I find this week’s topic interesting because, as a media and photography student, I am totally familiar with the ethics, as well as the power of photographs that can move the toughest person in the world, but never did I think of the implicit threats it may contain. So I did some research.
What is “poverty porn”?
- Poverty porn is “Maury, Jerry Springer, and any show that purposefully uses the extremely poor and/or desperate uneducated people to exploit them for the purpose of entertainment”, according to Urban Dictionary
- Poverty porn is “a tactic used by nonprofits and charity organisations to gain empathy and contributions from donors by showing exploitative imagery of people living in destitute conditions”, according to CNN
There could be many definitions of poverty porn, in general, it is showing suffering on the media for a purpose, normally for a good one. Poverty porn is used for a unquestionably good cause: to help reduce poverty and suffering. But that is also when I found out the problem of it: it serves a purpose. Because it serves a purpose, its images are created in a certain way to serve the purpose, which creates the (wrong) stereotype in audiences’ mind and misunderstanding of poverty and suffering and what is really needed to do to fix it. Here are the 5 reasons why poverty porn empowers the wrong person, listed by The Huffington Post:
- Poverty porn misrepresents poverty: Poverty is a result of both individual and systemic problems, involving not only personal circumstances but the social and justice systems in place that either work to empower the poor or perpetuate their condition. However, poverty porn defines poverty as merely the observable suffering resulting from a simple lack of material resources. The reason is by showing extreme despair, audiences can easily mend through a simple solution or donation.
- Poverty porn misrepresents the poor: while the poor define their condition psychologically and emotionally, most North American audiences defiines poverty by physical suffering and lack of material resources. As seen on the media, poverty is dirt and rags and helplessness while it actually has many faces and no simple solution.
- Poverty porn leads to charity, not activism: Poverty porn fails to produce both a deeper understanding of the issue of poverty and the necessary structural changes that must occur to effectively address it. Instead, it says that material resources are the problem and the solution, where poverty can be addressed through a simple phone call or monthly donation.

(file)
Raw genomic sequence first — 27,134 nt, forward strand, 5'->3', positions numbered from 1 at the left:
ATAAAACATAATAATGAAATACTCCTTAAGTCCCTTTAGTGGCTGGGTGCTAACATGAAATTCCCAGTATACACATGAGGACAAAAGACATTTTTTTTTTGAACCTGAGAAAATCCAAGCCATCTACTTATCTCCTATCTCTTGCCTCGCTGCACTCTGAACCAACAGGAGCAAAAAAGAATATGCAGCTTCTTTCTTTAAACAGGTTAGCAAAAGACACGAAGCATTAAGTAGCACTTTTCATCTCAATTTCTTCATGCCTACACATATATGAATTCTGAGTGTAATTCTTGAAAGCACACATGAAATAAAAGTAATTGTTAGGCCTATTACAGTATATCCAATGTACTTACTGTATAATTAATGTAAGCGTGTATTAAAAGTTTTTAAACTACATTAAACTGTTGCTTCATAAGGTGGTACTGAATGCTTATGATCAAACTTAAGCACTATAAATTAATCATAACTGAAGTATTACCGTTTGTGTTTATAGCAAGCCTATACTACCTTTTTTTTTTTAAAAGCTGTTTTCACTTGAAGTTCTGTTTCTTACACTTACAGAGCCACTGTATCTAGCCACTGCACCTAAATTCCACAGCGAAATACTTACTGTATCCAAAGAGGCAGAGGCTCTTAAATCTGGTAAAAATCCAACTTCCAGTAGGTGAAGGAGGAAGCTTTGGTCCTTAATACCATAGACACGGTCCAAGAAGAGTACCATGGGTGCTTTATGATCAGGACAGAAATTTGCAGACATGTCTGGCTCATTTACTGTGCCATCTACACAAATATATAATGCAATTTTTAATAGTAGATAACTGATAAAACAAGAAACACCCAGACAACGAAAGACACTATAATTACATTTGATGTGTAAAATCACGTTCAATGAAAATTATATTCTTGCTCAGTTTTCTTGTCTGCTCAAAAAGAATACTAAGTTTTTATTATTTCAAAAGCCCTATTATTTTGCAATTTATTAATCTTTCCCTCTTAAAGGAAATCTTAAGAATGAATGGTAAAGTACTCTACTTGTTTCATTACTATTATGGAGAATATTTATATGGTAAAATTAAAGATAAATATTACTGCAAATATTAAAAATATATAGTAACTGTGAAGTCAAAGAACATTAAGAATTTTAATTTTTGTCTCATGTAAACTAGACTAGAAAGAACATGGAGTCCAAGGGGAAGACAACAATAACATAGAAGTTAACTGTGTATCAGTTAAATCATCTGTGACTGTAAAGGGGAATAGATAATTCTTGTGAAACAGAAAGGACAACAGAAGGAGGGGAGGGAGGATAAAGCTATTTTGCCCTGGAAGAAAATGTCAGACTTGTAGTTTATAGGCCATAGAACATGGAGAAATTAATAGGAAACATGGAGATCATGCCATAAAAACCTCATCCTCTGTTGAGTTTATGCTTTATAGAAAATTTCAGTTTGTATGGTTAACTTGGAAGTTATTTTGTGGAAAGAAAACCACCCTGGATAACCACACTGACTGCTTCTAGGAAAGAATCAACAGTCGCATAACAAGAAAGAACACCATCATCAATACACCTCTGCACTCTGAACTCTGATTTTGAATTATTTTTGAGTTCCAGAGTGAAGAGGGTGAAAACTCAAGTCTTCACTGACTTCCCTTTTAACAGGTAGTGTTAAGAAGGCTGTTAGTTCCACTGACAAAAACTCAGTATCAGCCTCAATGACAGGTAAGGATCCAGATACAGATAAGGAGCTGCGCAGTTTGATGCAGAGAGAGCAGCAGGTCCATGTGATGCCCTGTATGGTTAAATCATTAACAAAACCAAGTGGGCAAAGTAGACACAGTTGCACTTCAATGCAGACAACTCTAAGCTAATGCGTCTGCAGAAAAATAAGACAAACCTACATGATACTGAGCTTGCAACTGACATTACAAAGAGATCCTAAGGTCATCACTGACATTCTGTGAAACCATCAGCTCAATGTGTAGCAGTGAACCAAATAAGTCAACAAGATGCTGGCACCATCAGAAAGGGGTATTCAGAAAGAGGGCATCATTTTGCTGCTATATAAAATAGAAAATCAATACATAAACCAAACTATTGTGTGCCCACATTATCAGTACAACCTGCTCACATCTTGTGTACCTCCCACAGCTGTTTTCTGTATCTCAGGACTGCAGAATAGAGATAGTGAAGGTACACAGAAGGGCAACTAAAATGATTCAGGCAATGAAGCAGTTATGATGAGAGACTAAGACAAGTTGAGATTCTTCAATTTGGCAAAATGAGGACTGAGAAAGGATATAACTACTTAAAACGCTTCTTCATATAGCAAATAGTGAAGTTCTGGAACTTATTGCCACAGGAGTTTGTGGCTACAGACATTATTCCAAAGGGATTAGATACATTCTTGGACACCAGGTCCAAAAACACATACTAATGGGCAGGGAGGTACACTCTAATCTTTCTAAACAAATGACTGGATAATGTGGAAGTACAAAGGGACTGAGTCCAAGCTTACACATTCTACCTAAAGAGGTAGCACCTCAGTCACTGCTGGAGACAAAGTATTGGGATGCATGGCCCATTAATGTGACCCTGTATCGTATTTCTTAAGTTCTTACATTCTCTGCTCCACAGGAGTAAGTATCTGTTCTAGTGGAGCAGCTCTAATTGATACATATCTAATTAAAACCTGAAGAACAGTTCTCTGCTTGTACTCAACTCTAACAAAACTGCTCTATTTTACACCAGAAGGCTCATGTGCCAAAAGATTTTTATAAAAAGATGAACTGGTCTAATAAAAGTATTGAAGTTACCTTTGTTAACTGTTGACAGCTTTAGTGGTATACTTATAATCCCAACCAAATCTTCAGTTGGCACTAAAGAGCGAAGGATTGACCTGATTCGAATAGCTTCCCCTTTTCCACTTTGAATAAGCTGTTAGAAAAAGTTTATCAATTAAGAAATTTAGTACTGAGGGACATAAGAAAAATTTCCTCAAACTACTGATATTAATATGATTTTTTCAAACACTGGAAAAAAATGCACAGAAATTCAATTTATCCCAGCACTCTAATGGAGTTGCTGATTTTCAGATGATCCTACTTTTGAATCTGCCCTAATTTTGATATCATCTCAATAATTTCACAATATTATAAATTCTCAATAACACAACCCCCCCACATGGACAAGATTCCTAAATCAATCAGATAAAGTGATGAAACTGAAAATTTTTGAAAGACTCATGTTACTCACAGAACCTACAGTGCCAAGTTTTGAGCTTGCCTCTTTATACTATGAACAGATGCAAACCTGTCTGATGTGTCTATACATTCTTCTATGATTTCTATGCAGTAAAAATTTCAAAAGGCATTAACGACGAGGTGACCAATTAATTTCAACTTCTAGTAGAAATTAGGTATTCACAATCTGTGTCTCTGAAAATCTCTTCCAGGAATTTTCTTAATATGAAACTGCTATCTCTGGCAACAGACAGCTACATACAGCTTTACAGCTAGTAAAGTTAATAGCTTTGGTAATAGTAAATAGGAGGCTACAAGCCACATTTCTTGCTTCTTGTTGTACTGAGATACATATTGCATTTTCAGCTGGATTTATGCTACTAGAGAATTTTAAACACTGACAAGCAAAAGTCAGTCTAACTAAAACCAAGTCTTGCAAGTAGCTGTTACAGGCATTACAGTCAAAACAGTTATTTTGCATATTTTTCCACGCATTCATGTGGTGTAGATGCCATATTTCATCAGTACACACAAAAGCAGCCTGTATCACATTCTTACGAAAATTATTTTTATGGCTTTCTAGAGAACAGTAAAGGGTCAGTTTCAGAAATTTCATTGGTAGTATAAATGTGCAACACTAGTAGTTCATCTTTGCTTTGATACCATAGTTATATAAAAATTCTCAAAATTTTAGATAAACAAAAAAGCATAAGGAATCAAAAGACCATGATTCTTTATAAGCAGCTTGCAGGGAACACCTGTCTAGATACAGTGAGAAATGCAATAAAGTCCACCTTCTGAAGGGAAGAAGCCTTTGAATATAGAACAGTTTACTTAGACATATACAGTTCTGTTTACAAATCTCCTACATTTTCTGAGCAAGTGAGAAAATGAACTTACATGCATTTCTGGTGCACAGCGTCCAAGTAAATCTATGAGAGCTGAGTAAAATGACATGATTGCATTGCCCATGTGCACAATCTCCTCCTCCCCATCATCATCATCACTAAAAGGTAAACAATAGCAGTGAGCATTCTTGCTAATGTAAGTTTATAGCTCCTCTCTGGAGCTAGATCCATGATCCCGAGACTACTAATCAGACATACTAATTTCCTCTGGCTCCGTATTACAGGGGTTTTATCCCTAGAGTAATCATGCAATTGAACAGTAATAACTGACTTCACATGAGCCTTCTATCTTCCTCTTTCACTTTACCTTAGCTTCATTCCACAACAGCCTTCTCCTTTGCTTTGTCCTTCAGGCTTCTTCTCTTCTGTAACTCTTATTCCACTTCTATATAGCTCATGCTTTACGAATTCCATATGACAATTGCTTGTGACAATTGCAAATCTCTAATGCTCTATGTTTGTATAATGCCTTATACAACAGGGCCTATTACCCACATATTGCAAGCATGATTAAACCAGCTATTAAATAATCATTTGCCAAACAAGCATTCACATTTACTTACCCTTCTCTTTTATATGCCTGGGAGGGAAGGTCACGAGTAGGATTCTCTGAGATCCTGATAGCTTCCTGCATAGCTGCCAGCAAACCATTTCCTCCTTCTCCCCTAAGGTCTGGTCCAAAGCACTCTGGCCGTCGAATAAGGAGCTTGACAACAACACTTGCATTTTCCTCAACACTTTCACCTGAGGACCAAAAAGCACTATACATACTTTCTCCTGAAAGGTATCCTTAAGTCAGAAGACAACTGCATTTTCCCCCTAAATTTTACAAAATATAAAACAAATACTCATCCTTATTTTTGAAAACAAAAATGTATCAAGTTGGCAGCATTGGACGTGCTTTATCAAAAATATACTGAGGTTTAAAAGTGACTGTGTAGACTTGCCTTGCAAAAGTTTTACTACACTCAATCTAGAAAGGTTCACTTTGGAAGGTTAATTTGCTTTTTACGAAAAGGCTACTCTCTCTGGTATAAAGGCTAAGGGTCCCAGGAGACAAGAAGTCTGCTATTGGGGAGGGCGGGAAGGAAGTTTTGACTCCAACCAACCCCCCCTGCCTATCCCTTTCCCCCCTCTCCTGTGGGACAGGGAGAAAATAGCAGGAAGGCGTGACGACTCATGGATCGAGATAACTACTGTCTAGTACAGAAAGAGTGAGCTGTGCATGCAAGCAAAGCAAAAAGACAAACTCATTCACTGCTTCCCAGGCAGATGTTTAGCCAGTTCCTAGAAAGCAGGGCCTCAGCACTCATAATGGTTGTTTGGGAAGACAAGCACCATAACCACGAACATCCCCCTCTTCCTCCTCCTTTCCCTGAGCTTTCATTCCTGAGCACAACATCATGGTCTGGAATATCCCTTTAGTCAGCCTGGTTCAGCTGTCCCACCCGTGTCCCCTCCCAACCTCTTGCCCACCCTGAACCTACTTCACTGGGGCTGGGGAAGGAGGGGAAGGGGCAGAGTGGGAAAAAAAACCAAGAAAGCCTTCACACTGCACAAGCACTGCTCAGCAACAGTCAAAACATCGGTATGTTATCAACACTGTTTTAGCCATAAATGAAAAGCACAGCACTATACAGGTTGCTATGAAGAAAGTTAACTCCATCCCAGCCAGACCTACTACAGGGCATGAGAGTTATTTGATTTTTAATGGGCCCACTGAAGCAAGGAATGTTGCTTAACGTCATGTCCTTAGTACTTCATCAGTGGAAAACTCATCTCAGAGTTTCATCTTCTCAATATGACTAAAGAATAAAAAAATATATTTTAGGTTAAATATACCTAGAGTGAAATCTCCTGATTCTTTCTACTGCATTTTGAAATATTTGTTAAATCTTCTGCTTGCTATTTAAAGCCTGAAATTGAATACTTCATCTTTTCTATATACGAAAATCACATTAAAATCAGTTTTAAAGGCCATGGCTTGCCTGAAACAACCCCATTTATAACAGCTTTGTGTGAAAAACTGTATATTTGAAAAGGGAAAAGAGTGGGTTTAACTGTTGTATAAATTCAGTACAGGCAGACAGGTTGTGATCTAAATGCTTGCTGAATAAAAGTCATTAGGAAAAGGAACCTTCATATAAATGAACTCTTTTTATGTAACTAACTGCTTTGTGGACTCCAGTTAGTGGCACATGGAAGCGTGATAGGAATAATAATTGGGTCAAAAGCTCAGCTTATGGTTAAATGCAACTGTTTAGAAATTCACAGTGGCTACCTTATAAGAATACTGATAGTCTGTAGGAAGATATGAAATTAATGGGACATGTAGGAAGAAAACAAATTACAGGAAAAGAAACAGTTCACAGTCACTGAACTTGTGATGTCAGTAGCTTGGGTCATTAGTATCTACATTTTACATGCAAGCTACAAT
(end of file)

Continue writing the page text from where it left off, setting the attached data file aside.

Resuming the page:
- Poverty porn deceives the helper and the helped: This could be the biggest problem. First, it fails to awaken Western audiences to the mutual need for transformation they share with their poor brothers and sisters and instead perpetuates dangerous paternalism. Second, it defining poor people by their suffering and stripping them of the vital components of all human life — agency, autonomy and unlimited potential, it tell them that they are indeed helpless beneficiaries, dependent on the support of the wealthy for any lasting transformation.
- And lastly, poverty porn works: Audiences are more likely to make a financial donation when an ad shows a child that is suffering, rather than happy and healthy. Eventually, poverty porn is the result of well-meaning organisations attempting to raise money for their programs.
But the question is, is the profitability worth the perpetuation of false ideologies and stereotype? It reminds me of other cases like mental illness or countries suffering from war. Not everyone is aware of mental health, so to them, people with mental illness just look like what is seen on the media: they are criminal, violent or they are silly, but the most stupid misconception of mental illness I’ve ever heard is people with illness look different than normal people. “Different” here may be rumpled clothing, or wild eyes, messy hair, or weird gait. But I have to say, on behalf of a person who has suffered from mental illness, these people can be anyone around you, even they could be the most-normal-person.
I guess you all know these photographs. No word can tell how powerful they are and I am grateful and I appreciate the effort of photojournalists who took them to let the world see how war look like in reality. But at the end of the day, as I mention in the title, what do you know about Vietnam apart from the Vietnam War?
- Dortonne, N 2016, “The dangers of poverty porn”, [online] CNN, viewed March 19 2017
- Pirkis, J & Francis, C 2012, “Mental illness in the news and information media: A critical review”, online review, Mindframe National Media Initiative, <http://www.mindframe-media.info/home/resource-downloads/other-resources-and-reports/?a=6322>
- Roenigk, E 2014, “5 reasons ‘poverty porn’ empowers the wrong person”, [online], the Huffington Post, viewed March 19 2017